At the top of the tallest volcanic mountains on Hawaii are the world’s premier telescopes. They are here because the air is calm and dry, high above the clouds and turbulence of lower elevations. The tradeoff is cold and snow, a small price to pay for the chance to explore the secrets of the universe.
The rosy glow of scattered twilight in the East is known as the “Belt of Venus”, which rides above the deep blue of Earth’s shadow on the sky. Here it is witnessed from the vantage of Hawaii’s tallest peak, Mauna Kea, as the world’s premier telescopes prepare for another evening of peering into the universe.
We are guests on the river boat Omar El Kayan, named after an Arab poet, visiting the areas of Egypt where Lake Nasser, created by the Aswan dam has submerged the ancient temples along the former banks of the Nile river. Abu Simbel was the most famous, but there were others, and we visited the sites where they had been carefully relocated.
At the end of a hot day navigating the lake, the boat moored. The wind and water were calm and the sky was dark on this section of the Nile. Out of curiosity I made a series of exposures hoping to capture the feeling of stars above the famous river and the desert around me. But calm water does not mean motionless water, and the camera recorded the small wave motions rocking the boat on which I was a passenger for the night.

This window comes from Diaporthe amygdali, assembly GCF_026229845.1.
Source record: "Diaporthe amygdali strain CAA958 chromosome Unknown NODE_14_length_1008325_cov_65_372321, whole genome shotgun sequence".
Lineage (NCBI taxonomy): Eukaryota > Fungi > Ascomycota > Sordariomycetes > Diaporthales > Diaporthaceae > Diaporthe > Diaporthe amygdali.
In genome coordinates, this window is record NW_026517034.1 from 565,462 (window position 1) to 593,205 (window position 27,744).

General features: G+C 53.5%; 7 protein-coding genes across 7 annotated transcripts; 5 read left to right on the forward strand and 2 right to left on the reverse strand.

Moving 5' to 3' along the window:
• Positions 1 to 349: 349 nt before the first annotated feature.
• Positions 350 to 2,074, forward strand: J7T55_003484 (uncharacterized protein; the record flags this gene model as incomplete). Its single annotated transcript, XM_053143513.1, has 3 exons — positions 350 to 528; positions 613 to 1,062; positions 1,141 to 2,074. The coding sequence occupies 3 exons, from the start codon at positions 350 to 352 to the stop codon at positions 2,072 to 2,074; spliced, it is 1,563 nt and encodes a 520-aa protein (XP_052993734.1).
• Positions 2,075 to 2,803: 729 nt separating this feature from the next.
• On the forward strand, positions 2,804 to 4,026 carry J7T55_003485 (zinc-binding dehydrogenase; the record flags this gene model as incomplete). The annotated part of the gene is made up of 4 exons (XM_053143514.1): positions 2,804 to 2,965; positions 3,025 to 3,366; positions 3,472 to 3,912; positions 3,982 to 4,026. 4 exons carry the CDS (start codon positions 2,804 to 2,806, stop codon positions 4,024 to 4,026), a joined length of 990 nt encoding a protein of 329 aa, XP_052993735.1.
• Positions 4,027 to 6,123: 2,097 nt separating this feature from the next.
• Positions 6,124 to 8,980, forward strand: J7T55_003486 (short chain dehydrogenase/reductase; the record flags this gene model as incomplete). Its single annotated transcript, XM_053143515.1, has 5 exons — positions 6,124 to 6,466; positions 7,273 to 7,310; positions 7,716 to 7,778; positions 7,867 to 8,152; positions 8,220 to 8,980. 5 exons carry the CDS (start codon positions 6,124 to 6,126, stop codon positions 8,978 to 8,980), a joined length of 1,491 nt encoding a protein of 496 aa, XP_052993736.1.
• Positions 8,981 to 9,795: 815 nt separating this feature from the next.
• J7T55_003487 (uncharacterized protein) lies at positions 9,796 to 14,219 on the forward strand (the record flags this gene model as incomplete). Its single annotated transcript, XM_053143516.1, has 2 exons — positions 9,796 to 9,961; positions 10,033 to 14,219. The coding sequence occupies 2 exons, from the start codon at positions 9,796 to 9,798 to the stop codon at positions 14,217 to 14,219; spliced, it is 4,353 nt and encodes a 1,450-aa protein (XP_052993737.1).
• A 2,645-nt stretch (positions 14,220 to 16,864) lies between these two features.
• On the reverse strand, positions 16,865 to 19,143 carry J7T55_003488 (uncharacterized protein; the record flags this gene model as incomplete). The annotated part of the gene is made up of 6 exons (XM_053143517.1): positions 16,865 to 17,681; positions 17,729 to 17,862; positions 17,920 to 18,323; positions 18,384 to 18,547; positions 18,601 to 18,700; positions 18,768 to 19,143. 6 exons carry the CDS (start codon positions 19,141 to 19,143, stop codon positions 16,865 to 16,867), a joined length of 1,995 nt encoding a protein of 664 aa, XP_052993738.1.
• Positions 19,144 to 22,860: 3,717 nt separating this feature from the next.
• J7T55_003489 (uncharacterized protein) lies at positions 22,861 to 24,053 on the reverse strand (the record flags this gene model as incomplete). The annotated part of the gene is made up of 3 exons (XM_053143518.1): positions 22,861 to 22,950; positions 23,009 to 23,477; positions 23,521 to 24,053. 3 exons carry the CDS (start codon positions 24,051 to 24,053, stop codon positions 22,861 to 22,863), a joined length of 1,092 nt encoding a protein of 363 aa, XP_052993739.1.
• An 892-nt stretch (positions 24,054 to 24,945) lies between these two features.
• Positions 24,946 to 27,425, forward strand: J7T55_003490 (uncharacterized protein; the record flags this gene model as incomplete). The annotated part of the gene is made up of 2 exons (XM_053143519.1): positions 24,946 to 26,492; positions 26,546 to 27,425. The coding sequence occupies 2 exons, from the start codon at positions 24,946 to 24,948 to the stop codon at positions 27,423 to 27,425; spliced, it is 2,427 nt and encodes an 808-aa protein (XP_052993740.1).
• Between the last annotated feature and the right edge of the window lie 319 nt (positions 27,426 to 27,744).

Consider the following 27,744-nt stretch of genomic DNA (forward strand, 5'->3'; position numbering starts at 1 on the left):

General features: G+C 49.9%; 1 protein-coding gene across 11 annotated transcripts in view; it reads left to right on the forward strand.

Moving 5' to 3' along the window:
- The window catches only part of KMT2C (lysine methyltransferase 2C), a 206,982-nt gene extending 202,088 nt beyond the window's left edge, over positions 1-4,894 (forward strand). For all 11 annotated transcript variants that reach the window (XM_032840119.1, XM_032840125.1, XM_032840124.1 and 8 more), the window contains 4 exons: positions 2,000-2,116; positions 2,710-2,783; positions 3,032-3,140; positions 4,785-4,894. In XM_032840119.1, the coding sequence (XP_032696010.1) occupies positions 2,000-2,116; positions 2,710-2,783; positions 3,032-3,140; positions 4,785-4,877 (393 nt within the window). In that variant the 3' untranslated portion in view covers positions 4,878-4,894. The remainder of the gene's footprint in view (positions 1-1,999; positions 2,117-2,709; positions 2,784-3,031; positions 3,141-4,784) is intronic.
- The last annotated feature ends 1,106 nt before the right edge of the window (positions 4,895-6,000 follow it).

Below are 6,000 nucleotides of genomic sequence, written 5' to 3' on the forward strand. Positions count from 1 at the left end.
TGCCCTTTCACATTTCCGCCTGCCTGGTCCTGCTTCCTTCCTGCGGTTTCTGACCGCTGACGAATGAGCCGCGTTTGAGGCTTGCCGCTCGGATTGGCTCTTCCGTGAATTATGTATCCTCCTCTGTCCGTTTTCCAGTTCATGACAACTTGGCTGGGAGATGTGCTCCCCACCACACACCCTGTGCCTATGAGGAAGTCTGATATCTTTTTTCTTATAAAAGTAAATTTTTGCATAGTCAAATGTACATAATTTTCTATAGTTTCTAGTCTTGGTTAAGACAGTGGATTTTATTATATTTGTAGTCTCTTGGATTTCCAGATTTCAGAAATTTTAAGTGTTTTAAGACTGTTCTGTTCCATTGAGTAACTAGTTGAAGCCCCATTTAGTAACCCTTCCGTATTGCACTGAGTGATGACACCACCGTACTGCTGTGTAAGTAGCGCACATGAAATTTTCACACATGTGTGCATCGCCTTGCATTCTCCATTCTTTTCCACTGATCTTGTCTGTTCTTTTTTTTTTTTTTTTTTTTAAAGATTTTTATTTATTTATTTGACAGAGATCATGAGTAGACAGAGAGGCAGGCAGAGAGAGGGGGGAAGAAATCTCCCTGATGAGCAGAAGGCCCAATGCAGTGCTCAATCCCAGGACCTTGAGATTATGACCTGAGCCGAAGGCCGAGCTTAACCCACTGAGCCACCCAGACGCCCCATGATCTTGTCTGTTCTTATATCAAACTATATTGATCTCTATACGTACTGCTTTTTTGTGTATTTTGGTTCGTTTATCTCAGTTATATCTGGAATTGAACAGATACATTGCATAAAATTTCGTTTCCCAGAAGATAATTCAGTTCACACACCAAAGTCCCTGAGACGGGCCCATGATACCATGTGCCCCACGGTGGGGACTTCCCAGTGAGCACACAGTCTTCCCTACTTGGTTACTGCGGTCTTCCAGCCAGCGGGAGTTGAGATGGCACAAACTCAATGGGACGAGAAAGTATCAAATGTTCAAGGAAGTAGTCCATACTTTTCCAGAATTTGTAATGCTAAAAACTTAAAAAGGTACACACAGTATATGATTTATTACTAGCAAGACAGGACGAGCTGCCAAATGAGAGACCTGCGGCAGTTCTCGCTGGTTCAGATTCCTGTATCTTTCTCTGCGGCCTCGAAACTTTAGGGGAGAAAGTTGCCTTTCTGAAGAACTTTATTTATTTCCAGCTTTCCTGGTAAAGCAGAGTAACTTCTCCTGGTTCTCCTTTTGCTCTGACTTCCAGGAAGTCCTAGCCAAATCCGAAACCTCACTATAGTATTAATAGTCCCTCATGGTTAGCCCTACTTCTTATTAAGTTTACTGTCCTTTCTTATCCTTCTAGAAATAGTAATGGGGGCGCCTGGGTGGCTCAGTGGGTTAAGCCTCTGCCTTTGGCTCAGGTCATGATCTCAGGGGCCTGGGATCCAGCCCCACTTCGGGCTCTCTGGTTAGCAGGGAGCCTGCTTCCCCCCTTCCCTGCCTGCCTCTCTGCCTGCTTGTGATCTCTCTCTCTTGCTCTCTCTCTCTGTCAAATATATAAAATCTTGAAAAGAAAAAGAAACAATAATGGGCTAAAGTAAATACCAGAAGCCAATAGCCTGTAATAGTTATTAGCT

During this 8-second exposure, a train enters the view, its headlight illuminating the landscape. The train adds its own trails of light, including the arcs of its electrical contact with the overhead wire.
As ribbons of northern light drift above us, another aurora photographer arranges her next shot. The technique is not difficult and the results on the small camera screen reveal colors and textures beyond what we could see ourselves directly.
A safari in Tanzania takes one just south of the Earth’s equator. Here there is no visible North Star; it resides just below the horizon, obscured by the acacia trees and grasses of the Serengeti plain. A startrail image reveals its implicit location; the arcs to the north are perfect semicircles.